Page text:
Eighteen days before her stroke, Amelia wrote out a

        check (#1660) to pay her monthly telephone bill to

        "Nevada Bell: $4.58."

 

 

             Carole Dutton also wrote checks totaling $8,063.oo, identified as "shopping" for Amelia, and gave testimony  that Amelia "gave all the purchases away" (since none of   the purchases could be identified nor found in Amelia's  possession).

 

            The Duttons claimed the same defense regarding much of Amelia’s original furniture: "Ami's furniture and other personal effects (except those listed) were disposed of by her, at her discretion, prior to her entry into Rice’s Foster Care on 09/05/87."  (Parentheses & underline hers.)

 

        One can speculate that much of Amelia's furniture and kitchen items were either sold or given to their two married sons and, later, to their daughter Pamela Gayle (married to Jeffery John Turner, Aug., 1992).

 

Fontella best described finding Ami at the Rice's Care Home with no new clothes:

 

     "When we visited Ami in 1991, we were upset because she didn't have any new 

clothes.   . . .  We went through her clothes closet and there was not one item of  clothes there we had not seen her wear in Carson City before her stroke in 1985.     When we arrived she was wearing clothes we had seen her wear before her stroke.

     

     "She had the same flimsy blue cotton bedspread on her bed which she used in  Carson City.  It also upset us because it had dirty spots on it and was nearly worn out."      

     

     Dorothy adds that Ami's "nice brown outfit . . . and the long dress she just bought  for her 65th birthday" was missing.  (Her birthday was 10 days before her stroke.)              

 

 

           Aside from the above expenditures, the Duttons also used Amelia's funds to purchase a new 1985 Ford LTD Station Wagon; a used 1985 GMC Pick up; a 1976 Tri-hull 16' boat & trailer; a 1972 Caveman 8' Camper (for GMC Pickup) plus RV accessories; all totaling $22,785.95.

 

          Like the move to Oregon, the Duttons planned ahead: In May, 1987, they replaced (at Amelia's expense) an existing fence and installed a new fence with an "11 foot double RV gate & 5 foot walk-through gate."  Three and a quarter years later (Aug., 1990, long after she was abandoned in Rice's Care Home), the  RV vehicles were purchased.

 

          Other items “requisite to Amelia's care” and purchased with her money included:

 

 Toro riding Power mower ($474.95);  Fertilizer spreader ($171.66);  two Hide-a-beds for Amelia's 3-bedroom house  (a new one for $659.89, and the other, purchased from her son Mike, two years later, for $300.00, may well be a double  entry for the same bed).

 

          Amelia’s money paid Mike's (their son) utilities ($1,006.48) when he and his wife were living, rent free, in Amelia's Carson City house after she was taken to Oregon; and $2,237.34 toward his education. 

 

         And Carole wrote a check for "Bill (baby), $300.oo."   And both sons received a "Loan/Mike & Bill,  $1.381.oo."

 

         Pamela alone was given $4,593.05 from Amelia's account: $1,277.44 to pay off her loan with the U.S. Bank; $1,696.11 toward her college education; and much of the remaining 35% not identified.

 

        Pam currently possess Amelia's triple strand of seed pearls (1982 appraisal = $1,500.oo).  Both Pam and Amelia state the pearls were given to Pam.  (The pearls were originally designated for Dorothy Dutton in Amelia's 1982 Will, before Charles and Carole rewrote Amelia's Will).

 

    However, Carole Dutton had written on the Rice's Foster Care Home Intake Sheet, under Money Management, "lost concept  of 'value' with stroke."  (This writer quickly learned not to overly show admiration of any of her possessions: she would be quick to say, “It’s yours.”  A gesture of appeasement from one so helpless and dependent.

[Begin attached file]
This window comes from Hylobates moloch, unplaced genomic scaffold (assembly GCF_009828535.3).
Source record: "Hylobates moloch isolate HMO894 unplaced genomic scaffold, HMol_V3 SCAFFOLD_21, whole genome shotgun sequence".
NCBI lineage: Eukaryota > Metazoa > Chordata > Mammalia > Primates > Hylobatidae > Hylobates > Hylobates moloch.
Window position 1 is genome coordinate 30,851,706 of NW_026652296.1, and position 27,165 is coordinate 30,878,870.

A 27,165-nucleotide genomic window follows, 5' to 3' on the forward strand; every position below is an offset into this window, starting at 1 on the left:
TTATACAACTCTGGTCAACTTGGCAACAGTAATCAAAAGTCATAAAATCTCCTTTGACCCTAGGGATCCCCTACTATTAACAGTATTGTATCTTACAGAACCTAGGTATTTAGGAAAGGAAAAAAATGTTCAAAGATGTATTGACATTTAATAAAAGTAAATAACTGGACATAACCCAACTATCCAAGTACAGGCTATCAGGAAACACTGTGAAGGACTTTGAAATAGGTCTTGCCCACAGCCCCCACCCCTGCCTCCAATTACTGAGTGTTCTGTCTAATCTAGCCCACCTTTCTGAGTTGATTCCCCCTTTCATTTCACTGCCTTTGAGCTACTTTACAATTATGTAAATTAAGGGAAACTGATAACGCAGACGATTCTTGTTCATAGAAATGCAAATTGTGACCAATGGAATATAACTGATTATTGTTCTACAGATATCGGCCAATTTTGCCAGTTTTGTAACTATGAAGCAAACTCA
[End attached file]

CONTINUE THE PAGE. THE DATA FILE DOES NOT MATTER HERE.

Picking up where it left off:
Pam attended (the private) Linfield College, McMinnville, OR, during 1987 and 1988 (possibly longer).  While the Duttons freely used Amelia’s money for Pam’s education,  she applied for and received financial aid from the college as an "emancipated student," but the Duttons listed her as a dependent living at home on their 1040 returns.  (Linfield College is a three-hour drive from Bend.)    

 

        The Rice's Log Book indicated none of the sons (nor Charles) visited Amelia in the Care Home; Pam made one visit after the State revoked their Power.)

 

        When Amelia was abandoned in the Rice's Foster Care Home, the Duttons kept all her valuable jewelry.  At trial, the Duttons testified they did not let Amelia keep the jewelry because they were afraid her jewelry would be stolen at the Foster Care Home (limited to five residents.)

 

          Fifteen months after Amelia was placed in Rice's Foster Care Home, her money made all the payments on a $3,500.oo second mortgage, carried on her six-year old house: to upgrade the central heating.  No receipts were ever produced.

 

          The Duttons annual personal income for the six years they held Power averaged $34.548.oo; with access to Amelia's assets, this annual average increased to $62,748.oo, without paying additional income taxes.

 

         The Duttons made available only the first page of their own 1040 IRS returns for the 6 years in question (having successfully blocked the State's attempts to have access to their  personal bank records).  The return for tax year 1988 shows (besides the W-2 gross income) a Schedule E  income of $3,159.oo;  The Schedule E ("Rents, royalties, partnerships, estates, trusts, etc"), and the source of this income was never disclosed. 

 

         This compiler of events calculates from the Duttons' own accounting that of the $168,198.39 of Amelia's funds spent, that $109,309.oo was diverted directly to the Dutton's own benefit (this takes into account Amelia paying her own share of household expenses).   None of this income is reflected on the Duttons' IRS forms for the years in question. 

 

          At trial, the Duttons stated Amelia communicated her permission to spend all her money and to make specific purchases by the “meaningful gesturing with her arms," and saying, "Everything I have is yours."

 

    "Mi Casa es su casa."  Often heard in Mexico, and a favorite greeting of Amelia               to guests visiting her home.  The house she rented in Mexico City, on Avenida               Monte Blanco in Lomas Chapultepec, had these welcoming words set in tile just

     inside her front entry.   Evidently, the Duttons took her greeting literally.

 

 

Amelia was asked only two questions by the State:  Did she understand the proceedings for the past two weeks ("Yes"); and did she approve of these expenditures ("No").